Keep your Word!
Tammuz 26 5780
These two portions, Mattot (Tribes) – Masei (Journeys) end the fourth book of the Torah Bamidbar (Numbers). Mattot emphasizes the subject of vows. Our people, Israel had made a vow to “do and obey” the Ten Commandments that Moshe had brought down from Mt. Sinai. These tablets, the Constitution of Israel, were kept in the ark in the Mishkan wherever they went and were carried by the priests at the forefront of every battle. There were rulings given for women of all ages and status within the community for vows they had made. These were given for their protection. Women at that time had fewer rights than men; very different than today; the Torah elevated the status of women.
It would take a long process to purge this fledgling nation from all the old biases that they had learned in the oppressive system under which they had lived in Egypt. With these rulings for vows, the Creator was instructing this second generation on the value of the words that came out of their mouth. Israel, who was created to be light to the world, needed to learn that people would lose trust in them when they did not keep their word. When we promise something, we must keep it. Rabbi Yeshua told us that our “yes needs to be yes and our no needs to be no”. Our words have power and hold a lot of weight. We know the damage that can be done by “lashon harah”, the evil tongue or gossip.
At the end of this portion Mattot, we read about the vengeance taken out against the Midianites and we may wonder why them and not the Moabites. The Moabites feared Israel while they Midianites did everything in their power to destroy Israel out of pure hatred or envy. This is called “sinat chinam – שנאת חינם.” The Midianites used their women to lead the men of Israel away from their God, causing Pinchas to take quick action before they were totally destroyed by the ensuing plague. The Israelites were told to kill all the Midianites. This story is difficult to comprehend from today’s perspective unless we understand that there are consequences for disobedience and treachery. We see this free hatred – antisemitism, running rampant in the world once again today. The Jews have had many “holocausts” over the centuries – the Spanish Inquisition, the Russian pogroms, the attempt of annihilation from Germany, etc., simply for the sake that we are different. We suffer when we hold hatred in our hearts against anyone without reason.
Next, we read that three tribes, Reuben, Gad, and Manasseh, preferred to stay on the other side of the Jordan and not in the Promised Land because the land where they were was better for their cattle. Moshe insisted that they fight with the others to conquer the land and then they could return to their families who had remained behind. The principle here is that the Creator guides us and shows us what He wants us to do, but we have to keep our word and to work hard for what we want. He didn’t conquer the land for us; we had to take it.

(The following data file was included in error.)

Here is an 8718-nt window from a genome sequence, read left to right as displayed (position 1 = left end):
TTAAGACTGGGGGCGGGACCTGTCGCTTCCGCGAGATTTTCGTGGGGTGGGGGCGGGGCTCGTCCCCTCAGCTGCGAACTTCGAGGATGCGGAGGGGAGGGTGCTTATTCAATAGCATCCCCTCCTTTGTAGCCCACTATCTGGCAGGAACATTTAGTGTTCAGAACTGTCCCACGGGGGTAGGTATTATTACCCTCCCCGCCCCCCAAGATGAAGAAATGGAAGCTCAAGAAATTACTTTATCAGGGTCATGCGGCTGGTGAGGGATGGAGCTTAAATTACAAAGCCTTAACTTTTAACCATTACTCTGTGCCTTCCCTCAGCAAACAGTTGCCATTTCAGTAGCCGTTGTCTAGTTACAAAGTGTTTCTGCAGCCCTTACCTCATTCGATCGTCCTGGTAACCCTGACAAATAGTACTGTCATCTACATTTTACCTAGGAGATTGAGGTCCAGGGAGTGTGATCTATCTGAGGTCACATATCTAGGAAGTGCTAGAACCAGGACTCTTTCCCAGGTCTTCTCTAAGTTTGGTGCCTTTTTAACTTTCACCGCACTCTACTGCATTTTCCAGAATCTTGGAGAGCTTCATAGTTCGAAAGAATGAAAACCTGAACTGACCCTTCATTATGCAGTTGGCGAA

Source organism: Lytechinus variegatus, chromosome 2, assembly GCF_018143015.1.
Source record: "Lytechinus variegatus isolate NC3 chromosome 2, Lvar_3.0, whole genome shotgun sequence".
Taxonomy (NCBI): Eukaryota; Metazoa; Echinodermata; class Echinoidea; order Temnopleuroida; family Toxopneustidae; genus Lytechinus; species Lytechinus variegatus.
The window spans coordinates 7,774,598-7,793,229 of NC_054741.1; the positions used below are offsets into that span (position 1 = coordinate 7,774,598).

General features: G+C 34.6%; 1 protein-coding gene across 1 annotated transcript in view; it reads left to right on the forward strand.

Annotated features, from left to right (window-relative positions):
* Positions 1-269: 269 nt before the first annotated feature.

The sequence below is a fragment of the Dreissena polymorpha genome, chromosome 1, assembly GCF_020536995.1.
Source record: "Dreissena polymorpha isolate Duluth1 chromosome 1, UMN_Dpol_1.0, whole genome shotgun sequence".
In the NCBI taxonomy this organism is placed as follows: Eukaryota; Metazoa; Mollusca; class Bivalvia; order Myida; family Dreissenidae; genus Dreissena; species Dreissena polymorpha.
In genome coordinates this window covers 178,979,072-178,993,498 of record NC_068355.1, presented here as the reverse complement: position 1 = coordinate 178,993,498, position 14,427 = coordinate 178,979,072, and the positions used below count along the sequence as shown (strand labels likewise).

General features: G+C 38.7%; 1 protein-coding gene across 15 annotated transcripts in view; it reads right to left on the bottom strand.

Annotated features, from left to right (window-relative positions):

The next portion Masei, (Journeys) covers forty-two major places that Israel passed through and where they went through experiences to teach them about the consequences of their actions. Whenever they disobeyed, their journey would be extended. How often they wanted to return to Egypt where they had been slaves and how similar is it today with this younger generation living in the free world yet crying out to return to a socialist system of handouts, where the government turns them into slaves. This is a generation of entitlement whereas the Creator is teaching us through Masei that if we don’t work for it, we are not entitled to it.
Marxism teaches that “the end justifies the means”; we can do “whatever” it takes to reach the goal. The Torah teaches the opposite; although the goal is important, the journey is what counts. Each stage of our life’s journey is to teach us and make us a better person. If everything is too easily obtained, we lose the desire to grow and improve. Handouts are only for someone who has special needs, but those who are capable need to use their skills for the benefit of society and their self-worth. We are the only species with communication skills and intelligence and the Torah is teaching us about morality so that we can use these attributes with responsibility. If we do not act with moral values and integrity, society falls into chaos.
There are two systems in the world used for people to obey the rules: one is through fear and enforcement; the other is enticement and reward. The Torah teaches a third way: by personal moral decision. We do the right thing simply because it is right. We do not need to be bought, enticed, or threatened but it needs to come from our hearts. Our daily battles stem from our kavanah, our intention. That is how we are judged by our Creator. Some people play the game of being goody-goody, but the Creator is not easily deceived. Good works have little value if they are done for the wrong reason.
We have all had ups and downs in our lives. There are things that we might be ashamed of from our past, but we always have the opportunity to make them right. Let us not hold anything against anyone because we don’t know what they have been through. Simply put it in the hands of the Creator and pray for them to have their hearts opened. There are times when we just need to agree to disagree with those whose ideas are different than ours. Remember that our words have power so let us use them for good. Bamidbar ends at the border before the people can enter the Promised Land. This shows us that the goal is not as important as our journey through life.